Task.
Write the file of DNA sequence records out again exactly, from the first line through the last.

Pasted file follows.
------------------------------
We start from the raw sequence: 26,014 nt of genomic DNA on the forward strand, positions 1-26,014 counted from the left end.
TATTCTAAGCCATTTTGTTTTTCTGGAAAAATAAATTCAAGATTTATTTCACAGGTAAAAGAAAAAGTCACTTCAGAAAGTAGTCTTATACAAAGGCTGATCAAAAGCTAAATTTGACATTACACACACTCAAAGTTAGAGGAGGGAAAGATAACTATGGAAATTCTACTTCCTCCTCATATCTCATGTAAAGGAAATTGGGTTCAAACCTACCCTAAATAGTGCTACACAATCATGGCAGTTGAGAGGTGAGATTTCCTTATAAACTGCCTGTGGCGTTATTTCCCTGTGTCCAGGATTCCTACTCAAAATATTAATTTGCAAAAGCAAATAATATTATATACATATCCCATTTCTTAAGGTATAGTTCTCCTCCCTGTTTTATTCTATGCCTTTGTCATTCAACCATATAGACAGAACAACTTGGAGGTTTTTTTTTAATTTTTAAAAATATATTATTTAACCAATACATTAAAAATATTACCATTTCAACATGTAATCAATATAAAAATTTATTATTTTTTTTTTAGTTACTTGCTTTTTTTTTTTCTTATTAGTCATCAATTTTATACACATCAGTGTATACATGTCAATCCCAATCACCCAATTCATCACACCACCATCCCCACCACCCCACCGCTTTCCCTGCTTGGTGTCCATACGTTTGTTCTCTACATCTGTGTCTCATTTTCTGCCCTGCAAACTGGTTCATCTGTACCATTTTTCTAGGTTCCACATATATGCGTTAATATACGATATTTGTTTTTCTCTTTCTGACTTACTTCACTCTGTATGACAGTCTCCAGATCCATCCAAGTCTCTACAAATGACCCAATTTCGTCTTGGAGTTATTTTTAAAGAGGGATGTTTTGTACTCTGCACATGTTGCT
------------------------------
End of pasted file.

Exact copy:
We start from the raw sequence: 26,014 nt of genomic DNA on the forward strand, positions 1-26,014 counted from the left end.
TATTCTAAGCCATTTTGTTTTTCTGGAAAAATAAATTCAAGATTTATTTCACAGGTAAAAGAAAAAGTCACTTCAGAAAGTAGTCTTATACAAAGGCTGATCAAAAGCTAAATTTGACATTACACACACTCAAAGTTAGAGGAGGGAAAGATAACTATGGAAATTCTACTTCCTCCTCATATCTCATGTAAAGGAAATTGGGTTCAAACCTACCCTAAATAGTGCTACACAATCATGGCAGTTGAGAGGTGAGATTTCCTTATAAACTGCCTGTGGCGTTATTTCCCTGTGTCCAGGATTCCTACTCAAAATATTAATTTGCAAAAGCAAATAATATTATATACATATCCCATTTCTTAAGGTATAGTTCTCCTCCCTGTTTTATTCTATGCCTTTGTCATTCAACCATATAGACAGAACAACTTGGAGGTTTTTTTTTAATTTTTAAAAATATATTATTTAACCAATACATTAAAAATATTACCATTTCAACATGTAATCAATATAAAAATTTATTATTTTTTTTTTAGTTACTTGCTTTTTTTTTTTCTTATTAGTCATCAATTTTATACACATCAGTGTATACATGTCAATCCCAATCACCCAATTCATCACACCACCATCCCCACCACCCCACCGCTTTCCCTGCTTGGTGTCCATACGTTTGTTCTCTACATCTGTGTCTCATTTTCTGCCCTGCAAACTGGTTCATCTGTACCATTTTTCTAGGTTCCACATATATGCGTTAATATACGATATTTGTTTTTCTCTTTCTGACTTACTTCACTCTGTATGACAGTCTCCAGATCCATCCAAGTCTCTACAAATGACCCAATTTCGTCTTGGAGTTATTTTTAAAGAGGGATGTTTTGTACTCTGCACATGTTGCT